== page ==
SD: I just love the raw building blocks of perfumery. Both complex natural materials and isolated molecules are so inspiring in and of themselves! I’ve gone back-to-basics and have taken a deep dive into Cistus Labdanum, which is one of the oldest and most common perfumery materials, and a fundamental for everything from an amber to leather, fruit, and floral accords. With FLOCKED & GILDED, I really wanted to celebrate a classical “Amber” accord by exploring, deconstructing, and rebuilding a Cistus Labdanum note at its heart. I’m trying to expand the range from sizzling bright citrus (mandarin, blood orange) and rich geranium top notes to honeyed fruits, cream, and dark earthy roots. I could equate it to orchestrating a simple single melody for a big orchestral performance. I wanted dark and rooty vetiver and cypriol to add some richness and complexity to the balsams and woods and help give another layer to the dry down.
JB: Flocked & Gilded is a particularly lush and gourmand perfume; words that keep surfacing in my mind are curved, plush, saturated. Tell me how your ideas about this scent and the final product merged – was this something immediate, or did it evolve over time?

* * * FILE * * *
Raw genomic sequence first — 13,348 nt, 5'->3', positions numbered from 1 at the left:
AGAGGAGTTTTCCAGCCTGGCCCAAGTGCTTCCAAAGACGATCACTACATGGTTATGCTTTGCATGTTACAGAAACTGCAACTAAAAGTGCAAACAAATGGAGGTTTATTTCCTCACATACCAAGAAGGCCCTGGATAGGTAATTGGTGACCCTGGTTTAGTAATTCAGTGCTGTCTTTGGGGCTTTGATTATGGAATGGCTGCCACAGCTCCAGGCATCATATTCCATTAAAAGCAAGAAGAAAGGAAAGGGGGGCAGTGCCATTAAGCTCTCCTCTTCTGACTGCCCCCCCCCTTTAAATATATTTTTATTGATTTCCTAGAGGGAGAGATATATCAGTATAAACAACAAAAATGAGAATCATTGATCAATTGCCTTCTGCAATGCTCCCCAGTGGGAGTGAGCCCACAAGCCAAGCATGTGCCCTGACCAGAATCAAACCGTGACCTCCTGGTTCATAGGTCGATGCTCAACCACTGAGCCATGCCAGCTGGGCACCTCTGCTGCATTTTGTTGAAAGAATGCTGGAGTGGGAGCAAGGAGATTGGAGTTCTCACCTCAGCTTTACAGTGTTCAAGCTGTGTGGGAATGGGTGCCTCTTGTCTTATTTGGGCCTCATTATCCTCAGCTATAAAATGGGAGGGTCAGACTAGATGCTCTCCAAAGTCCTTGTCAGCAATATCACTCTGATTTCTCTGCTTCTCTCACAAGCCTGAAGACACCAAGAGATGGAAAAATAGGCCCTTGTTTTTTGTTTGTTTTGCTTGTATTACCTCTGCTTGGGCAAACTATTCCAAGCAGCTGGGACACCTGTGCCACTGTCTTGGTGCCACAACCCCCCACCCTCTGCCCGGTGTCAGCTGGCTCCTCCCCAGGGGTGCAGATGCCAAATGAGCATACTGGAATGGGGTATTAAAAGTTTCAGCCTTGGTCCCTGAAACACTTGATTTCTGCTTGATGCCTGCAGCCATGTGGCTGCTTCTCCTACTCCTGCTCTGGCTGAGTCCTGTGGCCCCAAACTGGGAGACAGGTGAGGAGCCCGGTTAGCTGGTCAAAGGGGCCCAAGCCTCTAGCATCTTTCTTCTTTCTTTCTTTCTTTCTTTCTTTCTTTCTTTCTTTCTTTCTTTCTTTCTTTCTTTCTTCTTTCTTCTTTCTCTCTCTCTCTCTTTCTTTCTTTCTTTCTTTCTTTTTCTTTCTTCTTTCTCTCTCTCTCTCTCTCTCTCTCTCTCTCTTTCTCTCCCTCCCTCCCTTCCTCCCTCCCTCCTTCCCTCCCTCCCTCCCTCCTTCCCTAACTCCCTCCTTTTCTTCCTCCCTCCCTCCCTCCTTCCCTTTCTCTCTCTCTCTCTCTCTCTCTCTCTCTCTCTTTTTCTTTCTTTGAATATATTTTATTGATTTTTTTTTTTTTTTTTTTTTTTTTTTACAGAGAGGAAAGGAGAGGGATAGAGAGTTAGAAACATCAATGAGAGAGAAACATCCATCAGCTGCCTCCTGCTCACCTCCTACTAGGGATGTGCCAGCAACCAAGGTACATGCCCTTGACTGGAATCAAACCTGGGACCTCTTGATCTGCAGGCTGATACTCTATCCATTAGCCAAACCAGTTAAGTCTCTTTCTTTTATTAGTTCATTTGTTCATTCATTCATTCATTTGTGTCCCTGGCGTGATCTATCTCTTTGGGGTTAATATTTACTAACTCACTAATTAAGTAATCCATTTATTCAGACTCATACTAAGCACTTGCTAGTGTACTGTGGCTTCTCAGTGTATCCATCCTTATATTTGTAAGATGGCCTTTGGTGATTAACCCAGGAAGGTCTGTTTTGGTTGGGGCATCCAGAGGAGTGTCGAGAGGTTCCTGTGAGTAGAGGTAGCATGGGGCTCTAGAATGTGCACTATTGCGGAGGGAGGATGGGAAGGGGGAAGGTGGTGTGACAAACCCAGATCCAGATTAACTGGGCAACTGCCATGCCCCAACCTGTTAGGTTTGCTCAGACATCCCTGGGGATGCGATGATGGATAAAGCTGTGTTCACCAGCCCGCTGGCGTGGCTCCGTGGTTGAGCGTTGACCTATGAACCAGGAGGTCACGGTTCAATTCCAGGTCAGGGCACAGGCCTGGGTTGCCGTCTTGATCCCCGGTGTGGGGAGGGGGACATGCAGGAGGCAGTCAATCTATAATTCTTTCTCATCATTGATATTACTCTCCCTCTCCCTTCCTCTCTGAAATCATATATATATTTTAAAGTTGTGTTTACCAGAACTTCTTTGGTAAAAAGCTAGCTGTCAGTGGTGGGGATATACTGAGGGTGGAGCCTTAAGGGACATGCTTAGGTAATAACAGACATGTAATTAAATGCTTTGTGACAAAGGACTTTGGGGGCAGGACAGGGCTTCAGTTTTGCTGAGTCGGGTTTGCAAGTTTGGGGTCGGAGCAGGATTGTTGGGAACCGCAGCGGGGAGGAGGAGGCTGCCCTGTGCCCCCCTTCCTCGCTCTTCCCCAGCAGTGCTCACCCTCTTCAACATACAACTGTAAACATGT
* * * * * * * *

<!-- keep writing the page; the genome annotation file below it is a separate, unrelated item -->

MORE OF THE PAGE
SD: FLOCKED & GILDED evolved very slowly in stages over two years. At its start is my general love of Labdanum and its traditional pairing with benzoin. That’s at the heart of many of my fragrances and is such a rich and comforting base to build upon. I also love an absolute of the flower of the Cistus Labdanum. It introduces a completely new world of bitter, green, floral, pungent, and complex notes. The general idea for an amber accord got to something closer to FLOCKED & GILDED with a bespoke fragrance commission which referenced amber, orange, and cocoa notes. I kept tweaking the formula and expanded on the creamy, milky richness of it an how the fragrance works over time.
As a story, the name came from trying to describe the scent in tactile terms. I also liked that the terms referred to visually inspired superficial or surface treatments. Flocking and gilding are very sensual in that they induce a connection to touch in order to please the eye. That Flocked and Gilded also referenced a 19th century aesthetic was a bonus!
Flocked & Gilded
Blood Orange, Geranium, Labdanum
JB: Orange (specifically blood orange in this case) is central to Flocked & Gilded; I've always found this one of the scent components that takes the biggest leaps from common to opulent (i.e. from St. Joseph's Children's aspirin-orange to Cointreau…) such a tricky thing with which to work. You've explored much of its complexity here, tell me more about this…